Project 1 was for clients who built a small, zero-energy, solar home on a steeply-sloped, glacial sand deposit directly above a seasonal/vernal pool and now sought landscaping ideas that would not need chemical fertilizers, pesticides, or irrigation. They did not want any lawn to mow, and they wanted to restore the site for wildlife, especially birds. The clients are gardening newbies but wished to do the landscaping work themselves. Challenge? What challenge: this project is a garden coach’s dream!!
We added plants native to eastern coastal sandy/well-drained soils, including wild blue lupine (Lupinus perennis) , New Jersey tea/redroot (Ceanothus americanus), hyssop-leaved thoroughwort (Eupatorium hyssopifolium), tickseed (Coreopsis), bearberry (Arctostaphylos uva-ursi), bayberry (Myrica pensylvanica), summersweet (Clethra alnifolia), blue and yellow indigo (Baptisia australis and B. tinctoria), moss phlox (Phlox subulata), Hubricht’s Bluestar (Amsonia hubrichtii), red columbine (Aquilegia canadensis), along with a large swath of ‘Low Grow’ fragrant sumac (Rhus aromatica) to stabilize the steep “cut” made to form the driveway.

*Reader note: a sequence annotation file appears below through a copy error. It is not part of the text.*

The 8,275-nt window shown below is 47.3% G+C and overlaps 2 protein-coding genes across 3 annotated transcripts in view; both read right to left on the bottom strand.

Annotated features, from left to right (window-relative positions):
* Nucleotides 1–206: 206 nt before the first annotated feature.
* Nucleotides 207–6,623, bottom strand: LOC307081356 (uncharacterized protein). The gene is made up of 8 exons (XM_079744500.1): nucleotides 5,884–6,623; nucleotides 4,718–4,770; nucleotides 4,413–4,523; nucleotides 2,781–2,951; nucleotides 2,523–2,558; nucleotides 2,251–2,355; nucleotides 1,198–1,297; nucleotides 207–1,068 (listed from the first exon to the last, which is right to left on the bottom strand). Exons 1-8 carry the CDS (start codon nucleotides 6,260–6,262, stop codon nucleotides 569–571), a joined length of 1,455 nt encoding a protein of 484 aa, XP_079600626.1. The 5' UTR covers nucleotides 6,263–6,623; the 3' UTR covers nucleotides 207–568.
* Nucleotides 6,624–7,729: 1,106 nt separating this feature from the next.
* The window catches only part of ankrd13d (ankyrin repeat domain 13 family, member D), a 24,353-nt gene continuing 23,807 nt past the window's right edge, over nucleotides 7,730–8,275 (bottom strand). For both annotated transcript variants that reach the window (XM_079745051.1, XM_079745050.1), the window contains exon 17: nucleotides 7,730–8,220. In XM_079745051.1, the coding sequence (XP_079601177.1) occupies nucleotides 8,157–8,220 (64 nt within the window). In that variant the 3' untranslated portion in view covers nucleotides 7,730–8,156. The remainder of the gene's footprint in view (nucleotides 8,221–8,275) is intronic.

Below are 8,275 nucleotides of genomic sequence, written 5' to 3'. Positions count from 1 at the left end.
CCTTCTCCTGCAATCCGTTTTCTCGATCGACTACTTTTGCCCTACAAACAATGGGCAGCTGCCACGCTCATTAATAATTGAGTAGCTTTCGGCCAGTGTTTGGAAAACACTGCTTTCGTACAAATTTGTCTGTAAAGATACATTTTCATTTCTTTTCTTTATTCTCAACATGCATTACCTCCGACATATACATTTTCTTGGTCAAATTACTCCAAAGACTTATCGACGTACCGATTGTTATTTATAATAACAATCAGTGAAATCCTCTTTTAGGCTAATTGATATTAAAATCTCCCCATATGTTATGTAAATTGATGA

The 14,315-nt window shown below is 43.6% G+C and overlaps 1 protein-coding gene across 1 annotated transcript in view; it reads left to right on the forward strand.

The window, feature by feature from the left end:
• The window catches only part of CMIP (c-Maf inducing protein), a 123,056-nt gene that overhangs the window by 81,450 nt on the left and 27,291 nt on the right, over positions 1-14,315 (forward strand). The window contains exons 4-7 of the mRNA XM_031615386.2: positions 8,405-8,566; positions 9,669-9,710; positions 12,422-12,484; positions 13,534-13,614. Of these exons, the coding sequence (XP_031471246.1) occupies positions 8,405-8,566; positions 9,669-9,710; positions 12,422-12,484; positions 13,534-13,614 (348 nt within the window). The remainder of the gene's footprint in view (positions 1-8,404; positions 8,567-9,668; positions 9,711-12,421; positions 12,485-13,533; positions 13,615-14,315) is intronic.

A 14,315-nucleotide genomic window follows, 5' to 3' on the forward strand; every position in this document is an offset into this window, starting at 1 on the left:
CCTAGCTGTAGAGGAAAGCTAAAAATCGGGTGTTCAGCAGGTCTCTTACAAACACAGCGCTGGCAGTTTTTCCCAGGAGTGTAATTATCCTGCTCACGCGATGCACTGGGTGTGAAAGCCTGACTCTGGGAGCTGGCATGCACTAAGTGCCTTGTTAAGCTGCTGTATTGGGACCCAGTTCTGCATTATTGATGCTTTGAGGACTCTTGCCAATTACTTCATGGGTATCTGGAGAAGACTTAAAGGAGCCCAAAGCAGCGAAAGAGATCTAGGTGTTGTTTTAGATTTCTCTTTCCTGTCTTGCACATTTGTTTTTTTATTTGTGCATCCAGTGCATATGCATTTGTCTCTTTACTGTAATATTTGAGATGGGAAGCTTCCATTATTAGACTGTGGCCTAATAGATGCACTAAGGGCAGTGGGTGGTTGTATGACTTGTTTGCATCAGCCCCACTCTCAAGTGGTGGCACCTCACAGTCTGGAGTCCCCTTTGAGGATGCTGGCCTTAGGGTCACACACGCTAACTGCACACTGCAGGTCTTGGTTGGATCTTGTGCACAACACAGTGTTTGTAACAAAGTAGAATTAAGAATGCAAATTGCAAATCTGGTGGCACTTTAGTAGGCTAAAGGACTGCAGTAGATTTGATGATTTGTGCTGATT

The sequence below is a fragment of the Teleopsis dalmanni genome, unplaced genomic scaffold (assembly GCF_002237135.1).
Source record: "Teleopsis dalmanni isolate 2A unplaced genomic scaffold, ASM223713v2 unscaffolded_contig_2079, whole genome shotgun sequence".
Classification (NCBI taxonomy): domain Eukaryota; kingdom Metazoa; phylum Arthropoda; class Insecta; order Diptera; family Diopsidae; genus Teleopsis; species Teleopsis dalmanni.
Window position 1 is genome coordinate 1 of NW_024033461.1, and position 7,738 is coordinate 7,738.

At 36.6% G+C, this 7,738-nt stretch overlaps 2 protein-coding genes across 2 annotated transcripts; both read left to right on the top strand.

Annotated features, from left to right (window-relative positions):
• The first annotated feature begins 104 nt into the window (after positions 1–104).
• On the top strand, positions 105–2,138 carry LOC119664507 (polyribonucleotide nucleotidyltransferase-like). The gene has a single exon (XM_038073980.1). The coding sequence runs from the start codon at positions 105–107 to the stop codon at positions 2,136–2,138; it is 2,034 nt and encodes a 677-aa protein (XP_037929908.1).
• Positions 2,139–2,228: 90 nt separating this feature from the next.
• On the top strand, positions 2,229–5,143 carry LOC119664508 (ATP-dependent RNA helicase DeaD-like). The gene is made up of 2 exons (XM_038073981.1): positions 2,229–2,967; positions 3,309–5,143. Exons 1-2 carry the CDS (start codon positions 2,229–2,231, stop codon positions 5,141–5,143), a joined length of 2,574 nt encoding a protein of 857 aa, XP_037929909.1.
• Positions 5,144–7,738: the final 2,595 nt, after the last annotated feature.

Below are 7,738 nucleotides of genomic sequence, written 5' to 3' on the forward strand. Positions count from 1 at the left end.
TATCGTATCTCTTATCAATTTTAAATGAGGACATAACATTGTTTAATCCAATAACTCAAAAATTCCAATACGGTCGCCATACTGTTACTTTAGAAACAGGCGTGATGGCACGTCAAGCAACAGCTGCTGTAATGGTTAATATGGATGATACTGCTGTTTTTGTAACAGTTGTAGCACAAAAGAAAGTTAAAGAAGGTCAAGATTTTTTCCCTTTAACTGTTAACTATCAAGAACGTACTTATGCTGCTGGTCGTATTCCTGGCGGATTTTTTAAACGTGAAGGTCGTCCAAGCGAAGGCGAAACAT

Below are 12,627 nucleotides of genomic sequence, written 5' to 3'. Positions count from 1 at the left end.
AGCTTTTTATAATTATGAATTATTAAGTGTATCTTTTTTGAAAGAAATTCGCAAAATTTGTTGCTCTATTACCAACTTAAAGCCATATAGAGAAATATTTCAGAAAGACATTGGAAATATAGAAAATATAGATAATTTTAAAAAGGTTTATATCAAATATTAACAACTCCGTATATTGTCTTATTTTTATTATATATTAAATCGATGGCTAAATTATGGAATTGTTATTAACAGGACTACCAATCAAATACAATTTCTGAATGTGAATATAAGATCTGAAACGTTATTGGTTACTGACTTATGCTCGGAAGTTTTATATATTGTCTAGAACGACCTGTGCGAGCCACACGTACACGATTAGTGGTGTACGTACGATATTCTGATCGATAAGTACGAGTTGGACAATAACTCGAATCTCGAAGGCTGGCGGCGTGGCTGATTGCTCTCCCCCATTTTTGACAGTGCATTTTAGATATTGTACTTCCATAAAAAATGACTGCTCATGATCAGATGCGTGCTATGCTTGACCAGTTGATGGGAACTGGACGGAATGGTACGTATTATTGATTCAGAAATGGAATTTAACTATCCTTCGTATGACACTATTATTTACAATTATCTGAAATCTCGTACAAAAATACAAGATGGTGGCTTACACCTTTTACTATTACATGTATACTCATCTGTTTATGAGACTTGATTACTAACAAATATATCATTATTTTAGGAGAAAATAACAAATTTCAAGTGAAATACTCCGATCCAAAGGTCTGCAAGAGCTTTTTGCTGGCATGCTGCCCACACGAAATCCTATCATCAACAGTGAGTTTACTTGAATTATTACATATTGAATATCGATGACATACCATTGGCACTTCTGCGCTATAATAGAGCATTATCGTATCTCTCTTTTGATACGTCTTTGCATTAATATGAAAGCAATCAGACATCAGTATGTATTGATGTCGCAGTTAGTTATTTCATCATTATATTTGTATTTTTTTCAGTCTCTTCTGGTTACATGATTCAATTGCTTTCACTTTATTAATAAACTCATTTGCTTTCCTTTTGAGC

The client learned how to dig and plant her rocky soil, and I instructed her to water her new plants on a schedule for the rest of this season. I did have to reassure her that after this first summer, these plants should never need to be watered again. Most plants have thrived so far. The new horsemint (Monarda punctata), also known as spotted bee-balm, bloomed nicely its first fall. This relative of wild bee-balm (Monarda fistulosa) really thrives in the moist soil with sharp drainage near the house.